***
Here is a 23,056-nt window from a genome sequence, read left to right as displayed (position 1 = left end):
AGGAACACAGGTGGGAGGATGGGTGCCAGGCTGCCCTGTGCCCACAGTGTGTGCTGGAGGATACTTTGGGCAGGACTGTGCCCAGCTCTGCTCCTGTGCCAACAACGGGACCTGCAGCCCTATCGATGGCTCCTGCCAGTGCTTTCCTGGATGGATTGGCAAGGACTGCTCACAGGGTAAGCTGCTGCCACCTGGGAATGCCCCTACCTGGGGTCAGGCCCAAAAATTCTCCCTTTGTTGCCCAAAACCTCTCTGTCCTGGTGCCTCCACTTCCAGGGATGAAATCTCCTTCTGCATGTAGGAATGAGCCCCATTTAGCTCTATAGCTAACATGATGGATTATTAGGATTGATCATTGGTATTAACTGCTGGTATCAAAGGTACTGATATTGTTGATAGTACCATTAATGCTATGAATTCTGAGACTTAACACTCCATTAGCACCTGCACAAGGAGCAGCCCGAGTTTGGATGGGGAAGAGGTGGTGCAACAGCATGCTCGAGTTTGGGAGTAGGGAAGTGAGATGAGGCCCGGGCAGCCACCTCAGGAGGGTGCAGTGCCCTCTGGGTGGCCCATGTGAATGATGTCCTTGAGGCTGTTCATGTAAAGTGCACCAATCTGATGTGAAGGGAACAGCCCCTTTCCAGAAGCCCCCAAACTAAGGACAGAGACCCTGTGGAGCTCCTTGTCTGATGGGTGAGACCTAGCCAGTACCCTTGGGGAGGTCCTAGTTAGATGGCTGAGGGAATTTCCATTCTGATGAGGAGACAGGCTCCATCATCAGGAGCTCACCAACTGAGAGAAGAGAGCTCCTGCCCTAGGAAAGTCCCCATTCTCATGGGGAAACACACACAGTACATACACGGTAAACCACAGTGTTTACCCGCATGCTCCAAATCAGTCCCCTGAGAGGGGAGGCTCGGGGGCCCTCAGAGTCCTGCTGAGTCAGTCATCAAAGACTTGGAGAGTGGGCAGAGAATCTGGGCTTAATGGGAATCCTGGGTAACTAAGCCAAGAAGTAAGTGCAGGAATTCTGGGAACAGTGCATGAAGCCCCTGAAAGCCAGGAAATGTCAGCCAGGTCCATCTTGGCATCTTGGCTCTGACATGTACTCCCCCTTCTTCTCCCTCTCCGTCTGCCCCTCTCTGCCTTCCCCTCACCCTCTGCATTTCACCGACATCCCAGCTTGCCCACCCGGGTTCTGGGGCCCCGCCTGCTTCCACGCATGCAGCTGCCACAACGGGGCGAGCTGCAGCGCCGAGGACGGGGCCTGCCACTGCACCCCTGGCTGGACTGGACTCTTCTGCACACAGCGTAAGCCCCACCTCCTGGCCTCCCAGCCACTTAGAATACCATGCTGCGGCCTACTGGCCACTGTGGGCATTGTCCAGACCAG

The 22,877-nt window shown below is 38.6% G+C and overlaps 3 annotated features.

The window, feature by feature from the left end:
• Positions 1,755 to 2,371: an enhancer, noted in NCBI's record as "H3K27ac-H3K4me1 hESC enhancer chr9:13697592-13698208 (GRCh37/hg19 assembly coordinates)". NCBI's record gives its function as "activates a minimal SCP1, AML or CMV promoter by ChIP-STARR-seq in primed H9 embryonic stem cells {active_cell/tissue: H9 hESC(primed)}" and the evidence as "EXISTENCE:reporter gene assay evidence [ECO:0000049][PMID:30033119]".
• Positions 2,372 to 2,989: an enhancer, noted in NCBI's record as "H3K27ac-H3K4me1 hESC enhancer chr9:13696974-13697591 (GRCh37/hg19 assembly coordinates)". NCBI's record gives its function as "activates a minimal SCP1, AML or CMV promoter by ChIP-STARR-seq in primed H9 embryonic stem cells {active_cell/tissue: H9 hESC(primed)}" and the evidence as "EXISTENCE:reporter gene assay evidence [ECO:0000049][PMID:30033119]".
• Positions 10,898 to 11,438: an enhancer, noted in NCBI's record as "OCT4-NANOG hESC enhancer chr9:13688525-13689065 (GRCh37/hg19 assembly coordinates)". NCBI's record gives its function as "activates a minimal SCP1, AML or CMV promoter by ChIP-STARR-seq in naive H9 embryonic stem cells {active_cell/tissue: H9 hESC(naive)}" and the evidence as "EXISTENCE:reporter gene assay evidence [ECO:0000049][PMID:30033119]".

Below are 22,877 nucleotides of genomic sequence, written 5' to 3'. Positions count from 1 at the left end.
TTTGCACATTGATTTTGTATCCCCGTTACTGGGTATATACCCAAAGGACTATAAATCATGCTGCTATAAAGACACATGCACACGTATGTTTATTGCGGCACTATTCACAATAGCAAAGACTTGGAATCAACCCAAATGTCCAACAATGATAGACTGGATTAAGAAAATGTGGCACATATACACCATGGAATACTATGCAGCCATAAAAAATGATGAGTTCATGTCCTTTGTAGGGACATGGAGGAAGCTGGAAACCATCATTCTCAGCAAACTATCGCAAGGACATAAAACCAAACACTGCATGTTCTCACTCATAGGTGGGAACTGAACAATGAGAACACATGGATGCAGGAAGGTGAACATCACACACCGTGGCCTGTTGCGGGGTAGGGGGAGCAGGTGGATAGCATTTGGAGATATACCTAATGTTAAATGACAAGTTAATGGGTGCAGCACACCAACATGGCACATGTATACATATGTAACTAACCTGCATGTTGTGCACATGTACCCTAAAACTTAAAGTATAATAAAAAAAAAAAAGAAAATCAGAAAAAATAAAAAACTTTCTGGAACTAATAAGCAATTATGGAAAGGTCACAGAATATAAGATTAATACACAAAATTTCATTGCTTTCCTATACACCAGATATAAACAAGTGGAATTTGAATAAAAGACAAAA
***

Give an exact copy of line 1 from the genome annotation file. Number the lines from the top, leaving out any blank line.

Here is a 23,056-nt window from a genome sequence, read left to right as displayed (position 1 = left end):